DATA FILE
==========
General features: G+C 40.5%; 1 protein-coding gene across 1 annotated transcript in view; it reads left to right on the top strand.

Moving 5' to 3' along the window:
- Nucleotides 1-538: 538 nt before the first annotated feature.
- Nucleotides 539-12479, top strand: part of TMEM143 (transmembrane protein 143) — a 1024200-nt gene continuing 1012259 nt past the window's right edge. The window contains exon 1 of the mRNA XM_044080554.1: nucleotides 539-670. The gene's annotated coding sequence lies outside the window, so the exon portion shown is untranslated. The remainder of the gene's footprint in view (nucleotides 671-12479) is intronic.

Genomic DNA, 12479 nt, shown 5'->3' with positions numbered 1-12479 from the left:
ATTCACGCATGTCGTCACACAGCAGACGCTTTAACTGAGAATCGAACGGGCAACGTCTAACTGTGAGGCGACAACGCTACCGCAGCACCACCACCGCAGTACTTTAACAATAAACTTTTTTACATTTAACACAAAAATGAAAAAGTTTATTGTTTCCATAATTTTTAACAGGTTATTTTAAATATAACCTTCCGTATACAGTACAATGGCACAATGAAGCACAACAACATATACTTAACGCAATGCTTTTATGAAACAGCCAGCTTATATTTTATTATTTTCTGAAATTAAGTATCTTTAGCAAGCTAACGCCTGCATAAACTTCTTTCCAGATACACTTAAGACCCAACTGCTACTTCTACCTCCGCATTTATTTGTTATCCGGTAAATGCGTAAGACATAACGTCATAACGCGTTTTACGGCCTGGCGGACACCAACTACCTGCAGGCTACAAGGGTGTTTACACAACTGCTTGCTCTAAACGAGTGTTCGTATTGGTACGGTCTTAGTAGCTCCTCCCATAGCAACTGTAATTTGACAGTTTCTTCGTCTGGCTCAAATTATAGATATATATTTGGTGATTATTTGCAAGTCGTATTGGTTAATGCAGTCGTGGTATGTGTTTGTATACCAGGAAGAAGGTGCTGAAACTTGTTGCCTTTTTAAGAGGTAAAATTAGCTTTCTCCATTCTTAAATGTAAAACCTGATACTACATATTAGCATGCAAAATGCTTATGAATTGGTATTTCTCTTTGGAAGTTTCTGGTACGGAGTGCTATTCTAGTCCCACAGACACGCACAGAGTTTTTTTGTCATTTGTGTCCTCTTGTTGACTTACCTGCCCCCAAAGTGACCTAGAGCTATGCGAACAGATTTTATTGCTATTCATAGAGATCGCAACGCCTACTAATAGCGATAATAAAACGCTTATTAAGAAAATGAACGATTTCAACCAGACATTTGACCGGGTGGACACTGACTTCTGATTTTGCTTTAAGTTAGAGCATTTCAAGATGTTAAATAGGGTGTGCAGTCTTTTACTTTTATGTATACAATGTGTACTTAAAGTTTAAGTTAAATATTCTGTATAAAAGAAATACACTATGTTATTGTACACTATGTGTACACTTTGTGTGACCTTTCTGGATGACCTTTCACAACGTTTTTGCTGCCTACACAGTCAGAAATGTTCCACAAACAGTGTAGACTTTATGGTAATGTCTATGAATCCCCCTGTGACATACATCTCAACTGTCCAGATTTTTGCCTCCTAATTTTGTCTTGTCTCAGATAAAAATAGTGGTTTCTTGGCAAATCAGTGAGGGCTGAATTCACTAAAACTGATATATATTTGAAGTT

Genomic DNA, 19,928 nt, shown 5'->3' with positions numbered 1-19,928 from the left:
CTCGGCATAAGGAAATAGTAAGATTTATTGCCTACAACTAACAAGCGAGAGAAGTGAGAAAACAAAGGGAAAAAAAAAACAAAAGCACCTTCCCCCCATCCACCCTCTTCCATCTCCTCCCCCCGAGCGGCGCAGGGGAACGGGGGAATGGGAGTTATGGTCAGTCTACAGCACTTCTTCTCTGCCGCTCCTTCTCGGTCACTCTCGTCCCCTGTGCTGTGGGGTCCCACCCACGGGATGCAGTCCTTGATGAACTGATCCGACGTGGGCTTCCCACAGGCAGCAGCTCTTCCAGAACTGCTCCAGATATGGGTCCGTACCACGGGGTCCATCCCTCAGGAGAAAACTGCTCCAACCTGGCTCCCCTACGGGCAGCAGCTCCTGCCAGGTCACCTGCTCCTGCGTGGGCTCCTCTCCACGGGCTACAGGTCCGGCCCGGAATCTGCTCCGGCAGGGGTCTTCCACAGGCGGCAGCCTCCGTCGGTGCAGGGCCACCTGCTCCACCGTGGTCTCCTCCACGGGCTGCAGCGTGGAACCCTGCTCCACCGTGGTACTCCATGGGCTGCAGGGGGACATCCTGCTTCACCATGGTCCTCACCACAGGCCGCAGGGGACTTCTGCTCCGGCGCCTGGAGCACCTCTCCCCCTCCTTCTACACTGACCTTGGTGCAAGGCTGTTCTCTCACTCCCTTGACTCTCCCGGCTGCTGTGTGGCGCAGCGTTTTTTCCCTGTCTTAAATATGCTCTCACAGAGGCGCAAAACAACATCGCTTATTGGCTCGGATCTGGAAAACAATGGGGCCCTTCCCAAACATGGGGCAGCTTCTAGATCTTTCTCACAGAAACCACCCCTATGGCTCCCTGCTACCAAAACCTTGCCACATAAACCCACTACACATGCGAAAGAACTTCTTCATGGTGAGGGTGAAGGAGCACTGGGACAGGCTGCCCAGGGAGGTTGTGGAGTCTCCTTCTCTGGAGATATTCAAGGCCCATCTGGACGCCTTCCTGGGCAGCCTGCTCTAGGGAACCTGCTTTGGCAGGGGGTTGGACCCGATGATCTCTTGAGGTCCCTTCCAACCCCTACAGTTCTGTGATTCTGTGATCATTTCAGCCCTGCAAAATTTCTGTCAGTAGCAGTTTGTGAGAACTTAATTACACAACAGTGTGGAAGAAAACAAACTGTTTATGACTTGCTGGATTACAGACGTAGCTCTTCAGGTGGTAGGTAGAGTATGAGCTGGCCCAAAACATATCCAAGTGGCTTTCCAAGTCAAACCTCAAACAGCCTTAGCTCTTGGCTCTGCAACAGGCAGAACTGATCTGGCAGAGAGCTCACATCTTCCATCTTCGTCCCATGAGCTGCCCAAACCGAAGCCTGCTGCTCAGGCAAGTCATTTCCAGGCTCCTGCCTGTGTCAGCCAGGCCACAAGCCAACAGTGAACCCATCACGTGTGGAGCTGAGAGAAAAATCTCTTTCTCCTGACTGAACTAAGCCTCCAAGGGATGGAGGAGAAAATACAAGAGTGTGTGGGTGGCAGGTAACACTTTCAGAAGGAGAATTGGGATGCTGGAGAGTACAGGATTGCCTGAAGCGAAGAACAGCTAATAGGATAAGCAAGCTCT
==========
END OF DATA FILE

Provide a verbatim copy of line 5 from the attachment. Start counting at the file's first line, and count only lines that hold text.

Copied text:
Genomic DNA, 12479 nt, shown 5'->3' with positions numbered 1-12479 from the left: